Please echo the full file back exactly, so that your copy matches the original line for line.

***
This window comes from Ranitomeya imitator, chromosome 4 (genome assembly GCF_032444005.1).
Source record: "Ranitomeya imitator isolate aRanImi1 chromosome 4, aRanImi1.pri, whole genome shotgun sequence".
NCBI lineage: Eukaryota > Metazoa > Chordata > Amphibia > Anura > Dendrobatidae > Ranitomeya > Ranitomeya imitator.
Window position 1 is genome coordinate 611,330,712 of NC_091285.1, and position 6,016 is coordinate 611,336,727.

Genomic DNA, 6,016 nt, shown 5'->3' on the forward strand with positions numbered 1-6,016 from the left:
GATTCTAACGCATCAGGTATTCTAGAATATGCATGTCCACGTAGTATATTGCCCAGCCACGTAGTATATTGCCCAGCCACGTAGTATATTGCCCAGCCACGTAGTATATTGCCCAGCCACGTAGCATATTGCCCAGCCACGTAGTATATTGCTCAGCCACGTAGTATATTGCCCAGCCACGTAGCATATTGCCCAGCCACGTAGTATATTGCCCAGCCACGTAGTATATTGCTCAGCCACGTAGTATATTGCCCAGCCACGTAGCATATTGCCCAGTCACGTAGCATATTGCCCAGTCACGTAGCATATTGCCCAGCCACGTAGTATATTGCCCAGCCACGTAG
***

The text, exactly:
This window comes from Ranitomeya imitator, chromosome 4 (genome assembly GCF_032444005.1).
Source record: "Ranitomeya imitator isolate aRanImi1 chromosome 4, aRanImi1.pri, whole genome shotgun sequence".
NCBI lineage: Eukaryota > Metazoa > Chordata > Amphibia > Anura > Dendrobatidae > Ranitomeya > Ranitomeya imitator.
Window position 1 is genome coordinate 611,330,712 of NC_091285.1, and position 6,016 is coordinate 611,336,727.

Genomic DNA, 6,016 nt, shown 5'->3' on the forward strand with positions numbered 1-6,016 from the left:
GATTCTAACGCATCAGGTATTCTAGAATATGCATGTCCACGTAGTATATTGCCCAGCCACGTAGTATATTGCCCAGCCACGTAGTATATTGCCCAGCCACGTAGTATATTGCCCAGCCACGTAGCATATTGCCCAGCCACGTAGTATATTGCTCAGCCACGTAGTATATTGCCCAGCCACGTAGCATATTGCCCAGCCACGTAGTATATTGCCCAGCCACGTAGTATATTGCTCAGCCACGTAGTATATTGCCCAGCCACGTAGCATATTGCCCAGTCACGTAGCATATTGCCCAGTCACGTAGCATATTGCCCAGCCACGTAGTATATTGCCCAGCCACGTAG